Personal politics aside, Jim Cramer only cares about what Tuesday's elections mean to the market. With the vast array of executives that the "Mad Money" host speaks to on a daily basis, he knows that they are happy about the election results.
What does this mean for the market? Certainty.
Ultimately, people will be willing to pay for more future earnings, because they crave certainty. They just got it in the form of a pro-business Congress and a checkmated president.
Executives will now be willing to take on more risk for their companies, which Cramer translates into more business formation, more growth and more new borrowings.
"That, in a nutshell, is great for the U.S. economy and fabulous for our stock market," said Cramer.
Rather than jump in and start giving stock recommendations like he usually does, Cramer prefers to review the pros and cons of the election and what this means for money in investors' pocket.
This means that Washington gridlock is back. That's a good thing, because investors can focus on sales, profits and growth of companies.
"They made real nice on TV on Tuesday, but let's face it: Republican Congress hates the president, and the president hates the new Congress even more than the old one; it's a perfect formula for getting nothing done."
When Cramer looked at the Republican candidate winners, he didn't see crazy radicals. He saw people who are mainstream politicians. Mainstreamers don't want to alienate their business supporters, which could result in a small deal in the form of a corporate tax reduction for next year.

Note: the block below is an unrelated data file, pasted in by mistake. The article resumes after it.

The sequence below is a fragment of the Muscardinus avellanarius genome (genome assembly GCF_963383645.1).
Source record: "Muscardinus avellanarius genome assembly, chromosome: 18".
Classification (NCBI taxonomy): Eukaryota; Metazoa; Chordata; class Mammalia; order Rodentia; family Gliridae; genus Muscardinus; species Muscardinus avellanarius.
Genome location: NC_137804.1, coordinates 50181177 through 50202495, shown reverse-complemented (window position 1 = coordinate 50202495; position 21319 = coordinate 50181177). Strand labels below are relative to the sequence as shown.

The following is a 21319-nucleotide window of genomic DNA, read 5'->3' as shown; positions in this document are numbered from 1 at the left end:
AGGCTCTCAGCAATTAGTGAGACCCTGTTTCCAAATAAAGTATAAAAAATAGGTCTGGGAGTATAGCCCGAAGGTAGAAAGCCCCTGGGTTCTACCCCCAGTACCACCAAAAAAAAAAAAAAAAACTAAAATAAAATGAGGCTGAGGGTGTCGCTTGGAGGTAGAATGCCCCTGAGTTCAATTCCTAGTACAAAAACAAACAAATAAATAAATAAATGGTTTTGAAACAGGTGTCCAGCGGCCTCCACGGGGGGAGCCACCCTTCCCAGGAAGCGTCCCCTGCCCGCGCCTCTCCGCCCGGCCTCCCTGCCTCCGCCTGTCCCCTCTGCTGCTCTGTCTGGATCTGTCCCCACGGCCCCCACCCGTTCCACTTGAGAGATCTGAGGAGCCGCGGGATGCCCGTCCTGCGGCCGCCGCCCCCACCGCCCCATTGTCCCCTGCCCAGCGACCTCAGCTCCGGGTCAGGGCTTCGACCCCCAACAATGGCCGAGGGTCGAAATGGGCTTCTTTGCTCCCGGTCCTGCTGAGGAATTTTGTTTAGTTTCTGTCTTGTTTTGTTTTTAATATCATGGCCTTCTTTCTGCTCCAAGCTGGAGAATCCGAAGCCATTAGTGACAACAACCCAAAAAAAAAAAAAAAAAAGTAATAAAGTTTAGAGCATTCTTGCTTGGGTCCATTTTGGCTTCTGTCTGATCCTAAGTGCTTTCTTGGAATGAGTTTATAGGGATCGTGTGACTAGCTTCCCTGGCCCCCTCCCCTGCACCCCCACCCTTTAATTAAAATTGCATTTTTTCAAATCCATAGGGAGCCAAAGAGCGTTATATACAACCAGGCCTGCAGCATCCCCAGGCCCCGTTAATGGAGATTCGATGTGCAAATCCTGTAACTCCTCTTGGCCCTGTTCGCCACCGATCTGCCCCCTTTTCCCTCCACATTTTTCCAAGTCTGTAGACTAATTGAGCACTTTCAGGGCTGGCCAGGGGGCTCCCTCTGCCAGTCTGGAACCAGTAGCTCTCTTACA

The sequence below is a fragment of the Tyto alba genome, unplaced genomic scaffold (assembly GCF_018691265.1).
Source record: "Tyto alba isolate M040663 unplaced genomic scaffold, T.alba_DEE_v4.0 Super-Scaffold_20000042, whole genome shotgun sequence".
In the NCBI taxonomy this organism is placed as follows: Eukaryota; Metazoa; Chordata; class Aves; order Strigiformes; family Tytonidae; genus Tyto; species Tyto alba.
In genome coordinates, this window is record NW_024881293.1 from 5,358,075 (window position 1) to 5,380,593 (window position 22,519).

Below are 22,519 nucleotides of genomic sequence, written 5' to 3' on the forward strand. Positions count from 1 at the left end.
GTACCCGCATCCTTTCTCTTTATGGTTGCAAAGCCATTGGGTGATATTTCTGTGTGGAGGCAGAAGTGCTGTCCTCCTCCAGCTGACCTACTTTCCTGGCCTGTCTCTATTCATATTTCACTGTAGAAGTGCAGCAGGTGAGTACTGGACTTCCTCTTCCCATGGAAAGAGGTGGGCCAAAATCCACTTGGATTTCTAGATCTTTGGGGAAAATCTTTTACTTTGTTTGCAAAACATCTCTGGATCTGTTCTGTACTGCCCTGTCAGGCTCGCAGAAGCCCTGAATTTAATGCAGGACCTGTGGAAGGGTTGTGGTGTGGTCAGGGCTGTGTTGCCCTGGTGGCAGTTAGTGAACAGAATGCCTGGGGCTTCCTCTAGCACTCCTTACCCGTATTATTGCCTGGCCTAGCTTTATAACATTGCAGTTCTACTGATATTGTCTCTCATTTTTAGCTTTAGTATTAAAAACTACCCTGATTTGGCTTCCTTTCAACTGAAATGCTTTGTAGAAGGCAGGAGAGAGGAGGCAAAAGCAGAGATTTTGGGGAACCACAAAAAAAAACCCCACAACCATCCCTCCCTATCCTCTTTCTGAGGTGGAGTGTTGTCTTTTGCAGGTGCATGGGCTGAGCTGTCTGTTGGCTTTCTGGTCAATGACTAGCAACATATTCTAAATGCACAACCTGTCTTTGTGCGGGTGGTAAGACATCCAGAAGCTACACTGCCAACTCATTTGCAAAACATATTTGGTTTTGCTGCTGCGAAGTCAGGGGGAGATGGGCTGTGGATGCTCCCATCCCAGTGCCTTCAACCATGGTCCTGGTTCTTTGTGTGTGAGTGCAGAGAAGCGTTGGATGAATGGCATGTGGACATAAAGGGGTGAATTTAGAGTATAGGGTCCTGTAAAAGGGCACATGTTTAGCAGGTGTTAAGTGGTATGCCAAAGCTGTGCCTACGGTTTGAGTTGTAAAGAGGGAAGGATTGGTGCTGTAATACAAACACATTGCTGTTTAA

There are a few specific companies that will benefit from the elections. With defense budgets on a roller coaster headed back up, Lockheed Martin will be unstoppable. This is also good for General Dynamics and Northrop Grumman.
However, Cramer warns that investors should be careful of mall-based stores. Especially since Michael Kors blamed sluggish mall traffic for their low numbers.
"That means even more buying of perceived non-mall stores: Costco, Ross, TJX, and yes, Wal-Mart, which can't seem to quit going higher even though it's universally reviled as the last place people want to shop, despite the fact that 100 million people shop there every week," added Cramer.
In the end, Cramer doesn't think the elections indicate to investors whether they should start buying or selling; it's a question of what to buy. Buyers will pay more for companies with good earnings. And companies that see their earnings estimates fall will require a lot more help than just from a Republican Congress.
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